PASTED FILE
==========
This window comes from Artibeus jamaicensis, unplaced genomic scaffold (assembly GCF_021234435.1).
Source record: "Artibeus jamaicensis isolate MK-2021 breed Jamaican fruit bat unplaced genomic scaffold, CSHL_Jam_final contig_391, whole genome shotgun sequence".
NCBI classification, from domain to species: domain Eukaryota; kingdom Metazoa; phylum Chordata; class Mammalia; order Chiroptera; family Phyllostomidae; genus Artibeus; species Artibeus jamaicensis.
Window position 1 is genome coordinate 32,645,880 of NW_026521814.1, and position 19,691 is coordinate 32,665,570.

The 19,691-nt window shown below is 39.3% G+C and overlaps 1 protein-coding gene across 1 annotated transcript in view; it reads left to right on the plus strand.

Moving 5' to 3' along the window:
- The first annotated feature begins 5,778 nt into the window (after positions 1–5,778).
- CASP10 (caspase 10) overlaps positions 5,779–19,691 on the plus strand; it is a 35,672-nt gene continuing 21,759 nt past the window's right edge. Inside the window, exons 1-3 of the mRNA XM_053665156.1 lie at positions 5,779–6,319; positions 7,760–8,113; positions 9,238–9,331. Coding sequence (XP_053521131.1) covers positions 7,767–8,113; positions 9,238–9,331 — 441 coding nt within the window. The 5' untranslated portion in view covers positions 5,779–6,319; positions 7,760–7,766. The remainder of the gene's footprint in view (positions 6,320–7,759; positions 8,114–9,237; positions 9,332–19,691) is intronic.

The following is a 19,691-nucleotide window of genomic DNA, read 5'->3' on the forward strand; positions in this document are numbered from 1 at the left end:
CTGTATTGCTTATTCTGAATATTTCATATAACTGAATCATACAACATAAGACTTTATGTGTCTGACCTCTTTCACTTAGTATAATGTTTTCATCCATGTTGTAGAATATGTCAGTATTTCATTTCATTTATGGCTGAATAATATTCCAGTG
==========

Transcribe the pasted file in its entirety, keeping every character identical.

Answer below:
This window comes from Artibeus jamaicensis, unplaced genomic scaffold (assembly GCF_021234435.1).
Source record: "Artibeus jamaicensis isolate MK-2021 breed Jamaican fruit bat unplaced genomic scaffold, CSHL_Jam_final contig_391, whole genome shotgun sequence".
NCBI classification, from domain to species: domain Eukaryota; kingdom Metazoa; phylum Chordata; class Mammalia; order Chiroptera; family Phyllostomidae; genus Artibeus; species Artibeus jamaicensis.
Window position 1 is genome coordinate 32,645,880 of NW_026521814.1, and position 19,691 is coordinate 32,665,570.

The 19,691-nt window shown below is 39.3% G+C and overlaps 1 protein-coding gene across 1 annotated transcript in view; it reads left to right on the plus strand.

Moving 5' to 3' along the window:
- The first annotated feature begins 5,778 nt into the window (after positions 1–5,778).
- CASP10 (caspase 10) overlaps positions 5,779–19,691 on the plus strand; it is a 35,672-nt gene continuing 21,759 nt past the window's right edge. Inside the window, exons 1-3 of the mRNA XM_053665156.1 lie at positions 5,779–6,319; positions 7,760–8,113; positions 9,238–9,331. Coding sequence (XP_053521131.1) covers positions 7,767–8,113; positions 9,238–9,331 — 441 coding nt within the window. The 5' untranslated portion in view covers positions 5,779–6,319; positions 7,760–7,766. The remainder of the gene's footprint in view (positions 6,320–7,759; positions 8,114–9,237; positions 9,332–19,691) is intronic.

The following is a 19,691-nucleotide window of genomic DNA, read 5'->3' on the forward strand; positions in this document are numbered from 1 at the left end:
CTGTATTGCTTATTCTGAATATTTCATATAACTGAATCATACAACATAAGACTTTATGTGTCTGACCTCTTTCACTTAGTATAATGTTTTCATCCATGTTGTAGAATATGTCAGTATTTCATTTCATTTATGGCTGAATAATATTCCAGTG